Macron says anyone in France who wants Covid-19 vaccine will have it by summer’s end
French President Emmanuel Macron said on Tuesday all French people who are willing to be vaccinated against COVID-19 will be offered a vaccine by the end of summer.
In an interview with TF1 television, Macron also said that because the virus is evolving quickly, pharmaceutical companies need to start preparing now for vaccines that will be needed this winter and early next year.
He said that in the coming weeks, by the end of February through early March, production of COVID-19 vaccines in France will start and there would eventually be four different production centres.
He further said vaccines must be supplied to poorer developing countries, notably in Africa and Latin America.
"We must think about developing countries because if we do not vaccinate there too, the virus will circulate there and mutate, and it will strike unjustly the poorest people, and then the virus will come back to our countries."
Macron said the major constraint today was not intellectual property but production capacity and that companies who invented the vaccines must link up with those who can help them boost output, while respecting intellectual property rights.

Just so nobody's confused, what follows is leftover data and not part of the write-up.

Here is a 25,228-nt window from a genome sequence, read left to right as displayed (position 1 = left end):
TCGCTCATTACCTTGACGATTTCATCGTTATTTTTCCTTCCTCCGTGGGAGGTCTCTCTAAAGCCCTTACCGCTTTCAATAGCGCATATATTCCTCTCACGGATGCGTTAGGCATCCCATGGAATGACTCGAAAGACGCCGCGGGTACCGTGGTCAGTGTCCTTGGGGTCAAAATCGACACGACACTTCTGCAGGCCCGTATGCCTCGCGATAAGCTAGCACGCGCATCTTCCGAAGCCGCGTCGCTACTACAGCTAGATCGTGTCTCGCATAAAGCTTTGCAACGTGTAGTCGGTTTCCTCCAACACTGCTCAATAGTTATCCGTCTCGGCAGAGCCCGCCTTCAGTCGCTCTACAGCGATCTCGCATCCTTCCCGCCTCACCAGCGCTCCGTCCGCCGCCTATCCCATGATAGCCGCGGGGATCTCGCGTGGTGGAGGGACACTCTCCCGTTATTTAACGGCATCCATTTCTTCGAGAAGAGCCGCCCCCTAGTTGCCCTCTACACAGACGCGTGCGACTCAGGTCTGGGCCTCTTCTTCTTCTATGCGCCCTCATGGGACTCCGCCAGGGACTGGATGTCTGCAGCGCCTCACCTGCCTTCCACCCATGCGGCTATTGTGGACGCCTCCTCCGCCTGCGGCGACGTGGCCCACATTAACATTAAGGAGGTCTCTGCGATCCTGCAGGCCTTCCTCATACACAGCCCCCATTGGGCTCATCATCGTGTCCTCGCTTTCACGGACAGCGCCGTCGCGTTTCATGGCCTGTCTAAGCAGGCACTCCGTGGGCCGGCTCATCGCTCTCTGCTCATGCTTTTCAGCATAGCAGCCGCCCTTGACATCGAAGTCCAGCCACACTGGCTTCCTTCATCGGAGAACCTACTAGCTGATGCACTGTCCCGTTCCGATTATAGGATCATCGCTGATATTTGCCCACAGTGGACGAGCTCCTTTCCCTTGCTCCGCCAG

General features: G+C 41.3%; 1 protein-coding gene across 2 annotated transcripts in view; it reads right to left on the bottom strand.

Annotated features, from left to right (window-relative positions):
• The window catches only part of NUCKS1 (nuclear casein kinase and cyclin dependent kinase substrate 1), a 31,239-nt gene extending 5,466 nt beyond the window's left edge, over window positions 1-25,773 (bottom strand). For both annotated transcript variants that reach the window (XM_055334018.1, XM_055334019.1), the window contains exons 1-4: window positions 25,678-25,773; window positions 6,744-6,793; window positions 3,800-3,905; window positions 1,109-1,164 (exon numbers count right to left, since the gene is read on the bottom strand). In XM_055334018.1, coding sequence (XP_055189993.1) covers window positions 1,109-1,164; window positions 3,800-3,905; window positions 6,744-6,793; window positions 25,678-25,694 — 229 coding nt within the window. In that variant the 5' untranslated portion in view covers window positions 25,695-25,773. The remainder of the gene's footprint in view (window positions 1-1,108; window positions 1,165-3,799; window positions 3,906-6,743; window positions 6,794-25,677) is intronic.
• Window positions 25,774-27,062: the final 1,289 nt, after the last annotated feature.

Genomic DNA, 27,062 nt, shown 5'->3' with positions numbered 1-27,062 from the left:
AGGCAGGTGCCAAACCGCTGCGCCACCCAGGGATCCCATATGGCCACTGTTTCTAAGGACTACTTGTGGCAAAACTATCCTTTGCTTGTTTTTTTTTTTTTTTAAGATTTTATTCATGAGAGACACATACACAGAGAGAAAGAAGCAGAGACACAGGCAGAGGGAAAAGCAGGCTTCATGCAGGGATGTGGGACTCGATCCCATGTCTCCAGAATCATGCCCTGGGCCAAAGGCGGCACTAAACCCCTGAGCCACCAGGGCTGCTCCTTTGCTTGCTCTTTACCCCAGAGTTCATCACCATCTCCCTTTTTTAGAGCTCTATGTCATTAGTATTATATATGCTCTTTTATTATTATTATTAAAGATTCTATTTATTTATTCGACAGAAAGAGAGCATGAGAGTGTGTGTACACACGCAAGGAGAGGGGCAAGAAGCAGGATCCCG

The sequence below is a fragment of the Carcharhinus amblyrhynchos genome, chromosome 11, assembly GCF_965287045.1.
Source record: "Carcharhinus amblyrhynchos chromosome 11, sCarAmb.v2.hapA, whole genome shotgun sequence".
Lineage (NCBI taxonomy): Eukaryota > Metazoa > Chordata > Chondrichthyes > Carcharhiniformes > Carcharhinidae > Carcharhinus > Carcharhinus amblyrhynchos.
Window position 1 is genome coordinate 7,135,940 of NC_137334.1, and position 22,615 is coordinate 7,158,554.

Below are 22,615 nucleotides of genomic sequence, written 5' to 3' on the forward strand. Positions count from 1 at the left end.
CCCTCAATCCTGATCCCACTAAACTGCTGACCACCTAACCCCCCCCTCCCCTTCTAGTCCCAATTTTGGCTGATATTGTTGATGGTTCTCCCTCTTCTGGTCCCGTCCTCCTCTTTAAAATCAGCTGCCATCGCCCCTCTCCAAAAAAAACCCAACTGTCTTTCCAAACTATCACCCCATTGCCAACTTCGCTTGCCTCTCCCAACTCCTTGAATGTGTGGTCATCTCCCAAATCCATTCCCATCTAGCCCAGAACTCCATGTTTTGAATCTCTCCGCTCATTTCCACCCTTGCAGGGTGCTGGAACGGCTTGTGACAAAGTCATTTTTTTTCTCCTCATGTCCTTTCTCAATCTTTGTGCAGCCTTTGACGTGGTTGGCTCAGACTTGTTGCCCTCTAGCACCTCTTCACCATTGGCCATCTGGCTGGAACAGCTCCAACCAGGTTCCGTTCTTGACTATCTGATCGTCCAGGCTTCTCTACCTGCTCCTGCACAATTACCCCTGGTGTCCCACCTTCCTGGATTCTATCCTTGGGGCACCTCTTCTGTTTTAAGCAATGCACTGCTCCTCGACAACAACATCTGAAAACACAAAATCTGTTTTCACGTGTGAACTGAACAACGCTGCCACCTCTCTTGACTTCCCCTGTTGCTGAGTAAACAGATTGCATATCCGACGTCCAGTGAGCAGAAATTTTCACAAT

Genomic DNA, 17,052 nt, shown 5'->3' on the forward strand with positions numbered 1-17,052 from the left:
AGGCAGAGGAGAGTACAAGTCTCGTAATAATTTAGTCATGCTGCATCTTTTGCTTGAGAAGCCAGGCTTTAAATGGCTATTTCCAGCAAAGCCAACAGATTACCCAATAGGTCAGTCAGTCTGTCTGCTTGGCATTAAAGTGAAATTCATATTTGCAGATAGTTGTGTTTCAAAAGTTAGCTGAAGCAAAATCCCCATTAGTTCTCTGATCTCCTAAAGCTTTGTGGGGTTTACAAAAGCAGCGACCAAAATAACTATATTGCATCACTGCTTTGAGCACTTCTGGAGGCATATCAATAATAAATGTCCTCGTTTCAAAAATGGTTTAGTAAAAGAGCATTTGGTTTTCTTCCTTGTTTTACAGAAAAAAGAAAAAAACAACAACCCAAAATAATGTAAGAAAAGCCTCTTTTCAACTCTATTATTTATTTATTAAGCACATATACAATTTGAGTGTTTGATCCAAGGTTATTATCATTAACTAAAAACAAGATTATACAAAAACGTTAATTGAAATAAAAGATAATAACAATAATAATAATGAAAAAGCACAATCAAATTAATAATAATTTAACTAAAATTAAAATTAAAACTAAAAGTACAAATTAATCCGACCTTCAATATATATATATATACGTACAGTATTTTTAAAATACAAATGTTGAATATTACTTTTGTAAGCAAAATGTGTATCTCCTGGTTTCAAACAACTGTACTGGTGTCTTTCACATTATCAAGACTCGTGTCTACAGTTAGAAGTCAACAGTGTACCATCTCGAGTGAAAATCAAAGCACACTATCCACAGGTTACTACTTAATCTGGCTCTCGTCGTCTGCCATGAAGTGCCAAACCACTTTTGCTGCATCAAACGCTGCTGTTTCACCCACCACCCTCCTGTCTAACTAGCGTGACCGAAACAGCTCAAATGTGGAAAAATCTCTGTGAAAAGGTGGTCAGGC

"We are now converting sites in Europe to produce vaccines. Sanofi will convert a site in Germany in coming months to produce (COVID-19 vaccines)," he said.
He added that the 27-nation European Union so far had ordered a supply of about 2.4 billion vaccines. Some EU member states have sharply criticised the slow rollout of vaccination programmes within the bloc.
Asked about Russia's Sputnik V vaccine, Macron said that a few weeks ago he had sent a scientific mission to Russia and the exchanges were positive, and that there had been reports indicating the shot was effective against COVID-19.
"But in order to approve a vaccine, a request to market it must first be made. The minute a request is made, European and national authorities will study this independently and, depending on the results, approve it or not. It is not a political decision but a scientific decision," he said.
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